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经济代写|EC1B1 Macroeconomics

EC1B1课程简介

Teacher responsible

Dr Jonathon Hazell, 32L.1.22

Availability

This course is available on the BSc in Econometrics and Mathematical Economics and BSc in Economics. This course is not available as an outside option nor to General Course students.

Pre-requisites

Students must have completed Economics (EC1P1) and Elementary Statistical Theory I (ST109).

Students must also either have completed Quantitative Methods (Mathematics) (MA107) or else be taking Mathematical Methods (MA100) alongside.

Prerequisites

This course builds on the knowledge learned in EC1P1. You will learn why economic activity fluctuates over time (business cycles). We will discuss how government policy can affect short-term outcomes, such as unemployment, GDP and inflation. Other topics will include inequality and financial crises. We will apply the tools developed in the course to recent events, as well as historical events such as the Great Depression. An important aspect of the course is a coding exercise with data. This will help you acquire a deeper understanding of the material.

EC1B1, in combination with EC1A1, contributes towards certificate level exemptions from professional Chartered Institute of Management Accountants (CIMA) examinations.

This course, combined with EC1A1, contributes to the CB2 Exemption of the Institute and Faculty of Actuaries (IFoA).

EC1B1 Macroeconomics（EXAM HELP， ONLINE TUTOR）

What is the effect of increase in money supply, $m^s$, on GDP and the interest rate? Explain economic logic behind your answer.

Answer Note that IS curve does not depend on $m^s$ but LM curve depends on $m^s$. When money supply, $m^s$, increases, LM curve shifts down (see Figure 4). GDP increases but the interest rate decreases.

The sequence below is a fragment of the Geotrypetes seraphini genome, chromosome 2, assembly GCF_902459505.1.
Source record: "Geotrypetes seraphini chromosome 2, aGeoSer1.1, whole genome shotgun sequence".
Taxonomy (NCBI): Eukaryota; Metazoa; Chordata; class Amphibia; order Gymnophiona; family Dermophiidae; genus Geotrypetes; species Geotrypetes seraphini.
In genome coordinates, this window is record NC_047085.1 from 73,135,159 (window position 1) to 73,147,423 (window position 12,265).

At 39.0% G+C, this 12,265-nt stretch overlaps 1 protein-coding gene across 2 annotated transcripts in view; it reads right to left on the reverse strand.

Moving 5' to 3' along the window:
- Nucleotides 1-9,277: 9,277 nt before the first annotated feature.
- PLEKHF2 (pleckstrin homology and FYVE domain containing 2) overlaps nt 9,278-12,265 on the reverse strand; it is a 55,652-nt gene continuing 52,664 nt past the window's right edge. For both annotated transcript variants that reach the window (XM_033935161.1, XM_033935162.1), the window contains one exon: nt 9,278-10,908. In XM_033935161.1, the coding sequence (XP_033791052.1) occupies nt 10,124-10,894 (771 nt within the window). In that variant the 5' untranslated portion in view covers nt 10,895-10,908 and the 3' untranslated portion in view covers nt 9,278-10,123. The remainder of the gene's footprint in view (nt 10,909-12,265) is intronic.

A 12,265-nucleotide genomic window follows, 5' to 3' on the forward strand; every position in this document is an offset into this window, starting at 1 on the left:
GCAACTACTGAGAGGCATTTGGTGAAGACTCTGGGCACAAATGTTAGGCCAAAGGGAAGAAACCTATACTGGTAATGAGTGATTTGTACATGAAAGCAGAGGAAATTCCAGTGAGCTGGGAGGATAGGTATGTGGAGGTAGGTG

The economic logic for this result is as follows. From the LM curve (LM), the increase in the money supply lowers the market value of money, and therefore directly lowers the interest rate
$$m^s \uparrow \Rightarrow \rho \downarrow$$

However, the IS curve (IS) implies that a decrease in the interest rate directly increases the investment and GDP
$$m^s \uparrow \Rightarrow \rho \downarrow \Rightarrow i \uparrow \Rightarrow y \uparrow$$
The increase in GDP increases the demand for money. When the price level and money supply are constant, this actually increases the interest rate in the money market:
$$m^s \uparrow \Rightarrow \rho \downarrow \Rightarrow i \uparrow \Rightarrow y \uparrow \Rightarrow m^d \uparrow \Rightarrow \rho \uparrow$$
This indirectly decreases investment $i$ and GDP $y$ :
$$m^s \uparrow \Rightarrow \rho \downarrow \Rightarrow i \uparrow \Rightarrow y \uparrow \Rightarrow m^d \uparrow \Rightarrow \rho \uparrow \Rightarrow i \downarrow \Rightarrow y \downarrow$$
In this model, the direct effect dominates the indirect effect. Therefore, the increase in $m^s$ increases GDP but decreases the interest rate.

What is the limitation of IS-LM model?

Answer IS-LM model is static. In order to analyze long-term changes or effects by policies, we need a dynamic model. A static model cannot answer what is the temporal effect and what is the permanent effect for example.

A sticky nominal wage is considered as one of the source of an increasing aggregate supply curve. Explain its logic.

Answer Assume that the nominal wage is fixed in the short run: $W=\bar{W}$. Note that in the short run equilibrium,
$$w=\phi^{\prime}\left(l_e\right) T$$
where $\phi\left(l_e\right) \equiv F\left(1, l_e\right)$ and $\phi^{\prime}\left(l_e\right)>0, \phi^{\prime \prime}\left(l_e\right)<0$. Since labor demand curve is a decreasing in the real wage, if the nominal wage is rigid, labor demand must be increasing in $P$ :
$$P \uparrow \Rightarrow w=\frac{\bar{W}}{P} \downarrow \Rightarrow \phi^{\prime}\left(l_e\right) T \downarrow \Rightarrow l_e \uparrow .$$
Therefore, the sticky nominal wage is one of the source of an increasing aggregate supply curve.

An imperfect information can be considered as another reason for an increasing aggregate supply curve. Explain its logic.

Answer Assume that firms observe output price $P$, but workers cannot. Hence, workers must make information about price. Workers’ expected price is de noted as $P^e$. Then workers respond to $\frac{W}{P^e}$ :
\begin{aligned} h_e\left(\frac{W}{P^e}\right) & =h_e\left(\frac{W}{P} \frac{P}{P^e}\right) \ & =h_e\left(w \frac{P}{P^e}\right) . \end{aligned}
Suppose that the overall price level $P$ goes up. However, workers do not know a change in aggregate price. Hence, $P^e$ stays the same. Hence, $\frac{P}{P^e}$ goes up and supply curve shifts to right.

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